fMRI experiments were performed 1 week before and 3, 5, 7, 10, 14, 20, 22 and 24 weeks after stroke induction. Lesion anatomy was assessed using T2 maps generated from spin-echo images acquired on day 2 after MCA occlusion, and on all fMRI sessions. High resolution 3D T2*-weighted images were acquired on week 3, one scan before (control) and one after the injection of iron-loaded stem cells, and at 6, 8, 9, 13 and 24 weeks after MCAO. A schematic representation of the experimental protocol performed for each individual animal is presented in Fig. 1.
Experiments were conducted on a 7T horizontal bore magnet (BioSpec, Bruker BioSpin, Ettlingen, Germany), equipped with actively shielded gradient coils (20 cm diameter, 200 mT/m). Radiofrequency transmission was performed with a home-built Helmholtz coil (12 cm diameter); signal was detected using a 2.2 cm circular surface coil, positioned over the head of the animal. The animal was fixed in a stereotaxic holder with teeth bar, earplugs and adhesive tape. Both, transmission and reception RF coils, were actively decoupled from each other.
Lesion characterization, concerning size and status, was achieved using T2 maps which had been calculated from a set of multi-slice multi-echo (MSME) spin echo images: 16 echoes with TE/TR=7.5/2000 ms, 16 slices of 1 mm thickness, FOV of 32×32×16 mm3 covered by a 128×128×16 matrix, resulting in an in-plane resolution of 250 µm.
Cell implantation success was stated from high resolution 3D T2*-weighted images using a 3D-FLASH sequence, with a flip angle of 30 degrees, TE=20 ms, TR=200 ms, a FOV of 20×20×10 mm3 covered by a 160×160×40 points matrix, zero-filled to 256×256×64 points to give a nominal resolution of 78×78×156 µm.
Functional MRI experiments were performed as described earlier –, acquiring sets of 115 consecutive spin-echo Echo-Planar-Images (SE-EPI; TE/TR=30/3000 ms, 5 slices of 2 mm thickness, FOV of 25.6×25.6 mm2 covered by a 64×64 matrix, i.e. an in-plane resolution of 400 µm). With this protocol, the total acquisition time was 445 seconds, segmented in a fMRI paradigm of 6 resting-state periods of 45 seconds (15 images each) and 5 intercalated stimulation-state periods of 15 seconds (5 images each). This paradigm was repeated typically 5 times for each forepaw, allowing a resting period of at least 10 minutes between runs.
BOLD functional activation imaging was achieved by electrical stimulation of both forepaws in an alternate fashion, using subcutaneous needle electrodes and a DC stimulation current at intensity (2 mA, pulse length 0.3 ms; 3 Hz) below pain threshold (STG1004 stimulator from Multi Channel Systems, Germany).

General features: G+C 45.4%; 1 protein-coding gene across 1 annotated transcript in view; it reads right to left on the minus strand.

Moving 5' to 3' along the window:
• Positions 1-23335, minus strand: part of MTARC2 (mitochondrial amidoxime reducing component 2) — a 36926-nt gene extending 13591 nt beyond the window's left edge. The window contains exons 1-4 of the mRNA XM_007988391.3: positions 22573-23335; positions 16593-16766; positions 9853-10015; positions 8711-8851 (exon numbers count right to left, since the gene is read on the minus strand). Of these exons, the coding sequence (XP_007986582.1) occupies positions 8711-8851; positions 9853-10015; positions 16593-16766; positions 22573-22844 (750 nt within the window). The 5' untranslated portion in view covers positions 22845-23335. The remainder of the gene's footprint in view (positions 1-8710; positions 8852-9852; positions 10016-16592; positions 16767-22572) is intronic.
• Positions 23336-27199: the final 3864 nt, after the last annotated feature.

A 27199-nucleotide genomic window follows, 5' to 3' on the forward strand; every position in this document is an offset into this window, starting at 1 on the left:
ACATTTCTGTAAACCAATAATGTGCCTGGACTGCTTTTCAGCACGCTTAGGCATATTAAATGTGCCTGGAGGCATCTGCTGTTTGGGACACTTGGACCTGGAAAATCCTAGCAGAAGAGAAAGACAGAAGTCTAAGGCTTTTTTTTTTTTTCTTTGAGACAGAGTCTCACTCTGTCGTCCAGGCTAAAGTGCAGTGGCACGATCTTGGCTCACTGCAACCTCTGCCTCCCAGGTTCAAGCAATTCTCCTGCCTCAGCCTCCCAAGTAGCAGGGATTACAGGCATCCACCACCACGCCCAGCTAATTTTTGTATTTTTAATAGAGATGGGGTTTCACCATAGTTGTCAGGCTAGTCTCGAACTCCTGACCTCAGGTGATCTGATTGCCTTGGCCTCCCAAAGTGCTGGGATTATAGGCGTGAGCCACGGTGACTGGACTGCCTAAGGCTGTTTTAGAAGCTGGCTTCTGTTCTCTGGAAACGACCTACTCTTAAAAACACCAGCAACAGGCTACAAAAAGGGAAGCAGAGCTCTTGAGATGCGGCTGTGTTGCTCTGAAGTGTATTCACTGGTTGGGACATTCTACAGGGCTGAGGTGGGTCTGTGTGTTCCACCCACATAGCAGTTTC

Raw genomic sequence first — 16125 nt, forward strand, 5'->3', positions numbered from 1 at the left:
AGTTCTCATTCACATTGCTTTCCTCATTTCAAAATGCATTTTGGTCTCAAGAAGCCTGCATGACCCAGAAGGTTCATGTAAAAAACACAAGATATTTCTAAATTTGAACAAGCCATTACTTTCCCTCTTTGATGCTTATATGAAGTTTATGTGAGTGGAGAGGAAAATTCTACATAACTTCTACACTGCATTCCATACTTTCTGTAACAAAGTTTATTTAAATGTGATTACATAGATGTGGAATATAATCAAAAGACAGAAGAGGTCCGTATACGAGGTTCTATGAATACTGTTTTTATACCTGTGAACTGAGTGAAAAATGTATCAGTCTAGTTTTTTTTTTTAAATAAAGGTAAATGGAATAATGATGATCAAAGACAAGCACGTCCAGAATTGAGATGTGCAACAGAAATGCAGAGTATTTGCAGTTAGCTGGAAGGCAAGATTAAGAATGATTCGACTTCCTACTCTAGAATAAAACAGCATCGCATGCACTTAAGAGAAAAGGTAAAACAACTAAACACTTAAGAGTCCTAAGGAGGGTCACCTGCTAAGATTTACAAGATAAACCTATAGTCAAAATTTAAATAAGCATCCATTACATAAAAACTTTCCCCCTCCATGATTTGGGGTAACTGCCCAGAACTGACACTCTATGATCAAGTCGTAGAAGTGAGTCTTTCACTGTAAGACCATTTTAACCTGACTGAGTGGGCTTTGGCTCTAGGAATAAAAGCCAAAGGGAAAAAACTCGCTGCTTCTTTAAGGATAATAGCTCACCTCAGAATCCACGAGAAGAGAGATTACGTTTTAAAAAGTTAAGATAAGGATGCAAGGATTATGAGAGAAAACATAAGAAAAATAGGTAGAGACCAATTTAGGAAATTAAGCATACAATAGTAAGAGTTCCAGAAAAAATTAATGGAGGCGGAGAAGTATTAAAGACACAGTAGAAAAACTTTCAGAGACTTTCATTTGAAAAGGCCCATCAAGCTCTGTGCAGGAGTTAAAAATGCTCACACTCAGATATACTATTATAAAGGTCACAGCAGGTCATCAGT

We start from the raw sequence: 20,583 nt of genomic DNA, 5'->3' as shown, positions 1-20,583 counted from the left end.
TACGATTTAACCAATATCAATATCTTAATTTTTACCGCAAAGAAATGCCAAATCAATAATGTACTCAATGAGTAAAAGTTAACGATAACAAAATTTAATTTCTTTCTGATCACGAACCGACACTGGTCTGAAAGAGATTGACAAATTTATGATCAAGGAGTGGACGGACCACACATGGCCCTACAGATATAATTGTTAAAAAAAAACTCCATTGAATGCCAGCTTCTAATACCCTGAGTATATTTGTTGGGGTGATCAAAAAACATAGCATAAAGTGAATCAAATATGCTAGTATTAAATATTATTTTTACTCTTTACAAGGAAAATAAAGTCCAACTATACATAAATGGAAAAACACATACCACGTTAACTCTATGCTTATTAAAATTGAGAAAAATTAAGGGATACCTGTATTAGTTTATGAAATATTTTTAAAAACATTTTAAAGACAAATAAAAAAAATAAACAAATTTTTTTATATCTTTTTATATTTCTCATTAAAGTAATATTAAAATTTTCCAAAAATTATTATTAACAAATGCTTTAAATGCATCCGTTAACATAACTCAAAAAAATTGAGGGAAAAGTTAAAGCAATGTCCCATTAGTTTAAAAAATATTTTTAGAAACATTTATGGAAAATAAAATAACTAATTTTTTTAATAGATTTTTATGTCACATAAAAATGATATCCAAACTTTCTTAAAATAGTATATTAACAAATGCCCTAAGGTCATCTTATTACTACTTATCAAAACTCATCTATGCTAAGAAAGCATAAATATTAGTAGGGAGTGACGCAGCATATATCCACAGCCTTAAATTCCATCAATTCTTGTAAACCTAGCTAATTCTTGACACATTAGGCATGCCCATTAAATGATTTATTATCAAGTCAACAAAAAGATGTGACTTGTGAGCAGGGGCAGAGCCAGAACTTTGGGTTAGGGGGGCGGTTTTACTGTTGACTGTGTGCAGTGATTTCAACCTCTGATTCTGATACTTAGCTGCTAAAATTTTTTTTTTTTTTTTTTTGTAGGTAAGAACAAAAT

All MRI images were processed using self-developed applications for the Image-J software platform –. For fMRI studies, statistical parametric activation maps were constructed with the software STIMULATE . The time course of each pixel during forepaw stimulation was examined using a paired Student's t-test (p<0.05). Only clusters that included at least four adjacent activated pixels were considered as activated areas .
During the fMRI sessions, short latency somatosensory evoked potentials (SSEPs) were recorded bilaterally from the primary somatosensory cortices of the intact skull (±3.5 mm lateral, 0 mm rostro-caudal from bregma), using subcutaneously inserted steel needle electrodes. SSEPs were constructed with DasyLab (DATALOG, Mönchengladbach, Germany) by averaging the signal recorded from the brain during stimulation of the paw with 100 triggered rectangular electrical pulses (2 mA;3 Hz;0.3 ms). Recorded signal was amplified 1000-fold and filtered with a bandpass filter between 5 and 1.000 Hz for displaying purposes.
The adhesive tape removal test was used to evaluate sensorimotor deficits –. Two circular-shaped strips of tape (12 mm of diameter) were applied, in random order and with equal pressure, to the saphaneous part of the forepaws. Animals were observed while removing the tapes in their home cages. Latencies to contact and to remove the right and left tapes from the paws were recorded in three trials per session. The mean time of the three trials was calculated. At least five minutes of rest was allowed between each trial. Healthy animals were trained daily for 3 days before baseline session, which was performed the week before the first fMRI session (pre-scan in Fig. 1). After MCA occlusion, behavioral tests were performed always the day prior to the fMRI session.
Statistical analysis was performed with SPSS V15.0. All values are expressed as mean ± SEM, unless stated otherwise. Because of sample sizes, statistical comparisons were performed using Kruskal-Wallis ANOVA.
We would like to acknowledge Mrs. Cordula Schäfer for help with cell culture maintenance and transfection of cells. PRC acknowledges the Xunta de Galicia for a research contract of the Isidro Parga Pondal program and the Instituto de Salud Carles III of the Health Ministry of Spain for a research contract of the Miguel Servet Program.
Competing Interests: The authors have declared that no competing interests exist.
Funding: Financial support from the Hertie Foundation (Germany), and EU grants of the FP-6: DiMI (LSHB-CT-2005-512146), EMIL (LSHC-CT-2004-503569) and Stem Stroke (LSHB-CT-2006-037526) are gratefully acknowledged. The funders had no role in study design, data collection and analysis, decision to publish, or preparation of the manuscript.